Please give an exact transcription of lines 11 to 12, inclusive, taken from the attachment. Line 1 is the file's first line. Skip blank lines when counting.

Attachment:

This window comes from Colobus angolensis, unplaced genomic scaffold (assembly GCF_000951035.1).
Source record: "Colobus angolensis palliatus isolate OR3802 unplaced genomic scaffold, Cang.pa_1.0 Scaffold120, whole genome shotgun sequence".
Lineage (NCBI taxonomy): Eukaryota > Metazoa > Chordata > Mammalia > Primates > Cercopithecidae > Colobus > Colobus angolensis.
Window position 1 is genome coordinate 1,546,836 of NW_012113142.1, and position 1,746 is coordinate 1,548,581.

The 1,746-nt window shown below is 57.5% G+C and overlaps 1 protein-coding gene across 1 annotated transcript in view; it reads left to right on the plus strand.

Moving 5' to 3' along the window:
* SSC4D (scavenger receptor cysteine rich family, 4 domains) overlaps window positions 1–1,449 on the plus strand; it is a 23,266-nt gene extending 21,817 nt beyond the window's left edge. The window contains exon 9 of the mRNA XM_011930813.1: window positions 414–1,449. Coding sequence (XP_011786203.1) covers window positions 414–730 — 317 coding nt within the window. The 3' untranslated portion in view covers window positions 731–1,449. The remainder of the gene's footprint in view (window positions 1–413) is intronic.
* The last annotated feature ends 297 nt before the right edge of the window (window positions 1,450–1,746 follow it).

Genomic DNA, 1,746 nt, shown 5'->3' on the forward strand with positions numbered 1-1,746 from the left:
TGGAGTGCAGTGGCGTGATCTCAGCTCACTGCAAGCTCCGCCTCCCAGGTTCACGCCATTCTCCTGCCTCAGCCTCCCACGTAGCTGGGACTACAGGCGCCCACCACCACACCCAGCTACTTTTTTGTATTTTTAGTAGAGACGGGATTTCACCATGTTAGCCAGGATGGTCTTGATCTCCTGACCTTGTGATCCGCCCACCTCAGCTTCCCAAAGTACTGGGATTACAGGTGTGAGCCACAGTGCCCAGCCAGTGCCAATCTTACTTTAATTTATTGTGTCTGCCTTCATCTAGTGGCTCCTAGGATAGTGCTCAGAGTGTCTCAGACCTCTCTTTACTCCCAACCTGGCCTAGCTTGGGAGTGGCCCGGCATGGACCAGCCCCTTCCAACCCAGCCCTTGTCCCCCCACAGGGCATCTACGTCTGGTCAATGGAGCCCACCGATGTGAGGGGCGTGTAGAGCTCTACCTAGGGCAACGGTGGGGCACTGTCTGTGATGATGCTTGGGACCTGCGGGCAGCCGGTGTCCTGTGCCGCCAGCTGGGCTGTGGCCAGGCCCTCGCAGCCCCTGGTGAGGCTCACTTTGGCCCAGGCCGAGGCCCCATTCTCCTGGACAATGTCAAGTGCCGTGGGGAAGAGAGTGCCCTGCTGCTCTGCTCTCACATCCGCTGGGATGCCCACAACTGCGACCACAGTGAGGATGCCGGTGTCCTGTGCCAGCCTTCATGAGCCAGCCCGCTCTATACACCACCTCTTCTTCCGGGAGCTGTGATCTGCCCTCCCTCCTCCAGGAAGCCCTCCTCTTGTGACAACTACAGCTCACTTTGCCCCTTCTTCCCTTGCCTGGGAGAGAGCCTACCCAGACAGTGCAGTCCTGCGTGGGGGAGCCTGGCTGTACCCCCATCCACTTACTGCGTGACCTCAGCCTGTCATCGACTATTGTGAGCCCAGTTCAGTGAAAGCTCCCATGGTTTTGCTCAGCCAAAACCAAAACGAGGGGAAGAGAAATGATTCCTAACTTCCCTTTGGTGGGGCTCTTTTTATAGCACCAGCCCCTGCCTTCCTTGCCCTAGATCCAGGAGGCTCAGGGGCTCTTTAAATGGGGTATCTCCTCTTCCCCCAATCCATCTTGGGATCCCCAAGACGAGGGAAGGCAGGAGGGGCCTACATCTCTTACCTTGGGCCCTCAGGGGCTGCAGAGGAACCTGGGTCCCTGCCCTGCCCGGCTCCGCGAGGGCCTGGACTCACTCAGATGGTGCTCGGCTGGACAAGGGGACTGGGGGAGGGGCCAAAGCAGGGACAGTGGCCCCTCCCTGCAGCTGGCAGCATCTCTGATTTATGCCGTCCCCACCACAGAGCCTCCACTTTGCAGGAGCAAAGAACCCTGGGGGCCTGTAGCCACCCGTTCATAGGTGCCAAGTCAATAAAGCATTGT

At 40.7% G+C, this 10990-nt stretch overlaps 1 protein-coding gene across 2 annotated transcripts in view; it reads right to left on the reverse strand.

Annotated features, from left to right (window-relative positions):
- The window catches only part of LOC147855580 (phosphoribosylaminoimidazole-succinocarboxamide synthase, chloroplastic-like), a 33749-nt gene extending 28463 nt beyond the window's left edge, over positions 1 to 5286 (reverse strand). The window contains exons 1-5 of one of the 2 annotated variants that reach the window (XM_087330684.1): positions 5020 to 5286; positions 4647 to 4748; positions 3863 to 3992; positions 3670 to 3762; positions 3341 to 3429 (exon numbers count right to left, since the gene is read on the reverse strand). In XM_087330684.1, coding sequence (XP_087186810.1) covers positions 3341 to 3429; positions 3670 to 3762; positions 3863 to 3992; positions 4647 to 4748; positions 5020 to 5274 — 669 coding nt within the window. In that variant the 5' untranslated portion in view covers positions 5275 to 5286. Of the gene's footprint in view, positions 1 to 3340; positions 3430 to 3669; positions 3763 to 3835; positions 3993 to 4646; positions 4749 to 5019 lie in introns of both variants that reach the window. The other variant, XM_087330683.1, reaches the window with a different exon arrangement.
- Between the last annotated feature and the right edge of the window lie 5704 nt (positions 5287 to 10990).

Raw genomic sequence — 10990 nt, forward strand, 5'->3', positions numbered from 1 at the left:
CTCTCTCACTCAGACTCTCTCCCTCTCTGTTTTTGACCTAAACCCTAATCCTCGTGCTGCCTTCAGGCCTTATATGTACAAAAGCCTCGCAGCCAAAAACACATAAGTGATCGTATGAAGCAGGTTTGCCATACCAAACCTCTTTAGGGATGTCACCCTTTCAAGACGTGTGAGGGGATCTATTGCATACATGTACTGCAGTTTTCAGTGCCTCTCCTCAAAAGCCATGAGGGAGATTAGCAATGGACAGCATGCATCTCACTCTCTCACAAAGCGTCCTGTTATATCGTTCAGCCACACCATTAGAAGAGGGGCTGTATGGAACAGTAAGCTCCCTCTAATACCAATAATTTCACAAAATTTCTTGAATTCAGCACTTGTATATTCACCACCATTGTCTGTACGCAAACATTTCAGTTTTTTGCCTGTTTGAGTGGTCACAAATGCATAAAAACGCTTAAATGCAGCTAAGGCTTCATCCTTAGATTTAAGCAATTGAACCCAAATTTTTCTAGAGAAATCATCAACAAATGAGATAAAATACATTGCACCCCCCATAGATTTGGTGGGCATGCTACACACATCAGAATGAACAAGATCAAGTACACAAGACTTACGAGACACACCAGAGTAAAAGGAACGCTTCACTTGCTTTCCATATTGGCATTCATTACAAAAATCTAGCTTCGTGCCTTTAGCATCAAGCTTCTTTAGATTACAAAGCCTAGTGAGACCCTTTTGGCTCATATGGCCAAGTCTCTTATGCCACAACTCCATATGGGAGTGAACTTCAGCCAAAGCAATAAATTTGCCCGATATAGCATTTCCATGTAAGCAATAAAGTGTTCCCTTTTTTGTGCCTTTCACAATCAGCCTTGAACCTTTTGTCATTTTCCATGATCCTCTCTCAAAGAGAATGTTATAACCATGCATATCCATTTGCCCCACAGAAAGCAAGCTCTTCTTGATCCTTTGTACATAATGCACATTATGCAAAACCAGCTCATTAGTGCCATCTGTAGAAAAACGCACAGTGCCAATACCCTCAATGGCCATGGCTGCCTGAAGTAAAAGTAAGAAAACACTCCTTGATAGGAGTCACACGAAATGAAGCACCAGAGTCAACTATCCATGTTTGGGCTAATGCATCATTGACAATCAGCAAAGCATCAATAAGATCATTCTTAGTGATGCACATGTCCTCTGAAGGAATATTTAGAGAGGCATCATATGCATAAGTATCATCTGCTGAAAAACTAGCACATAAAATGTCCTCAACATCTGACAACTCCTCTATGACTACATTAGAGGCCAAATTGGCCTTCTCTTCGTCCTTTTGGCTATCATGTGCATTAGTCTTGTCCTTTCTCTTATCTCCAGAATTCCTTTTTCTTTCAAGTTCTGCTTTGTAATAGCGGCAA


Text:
At 40.7% G+C, this 10990-nt stretch overlaps 1 protein-coding gene across 2 annotated transcripts in view; it reads right to left on the reverse strand.

Annotated features, from left to right (window-relative positions):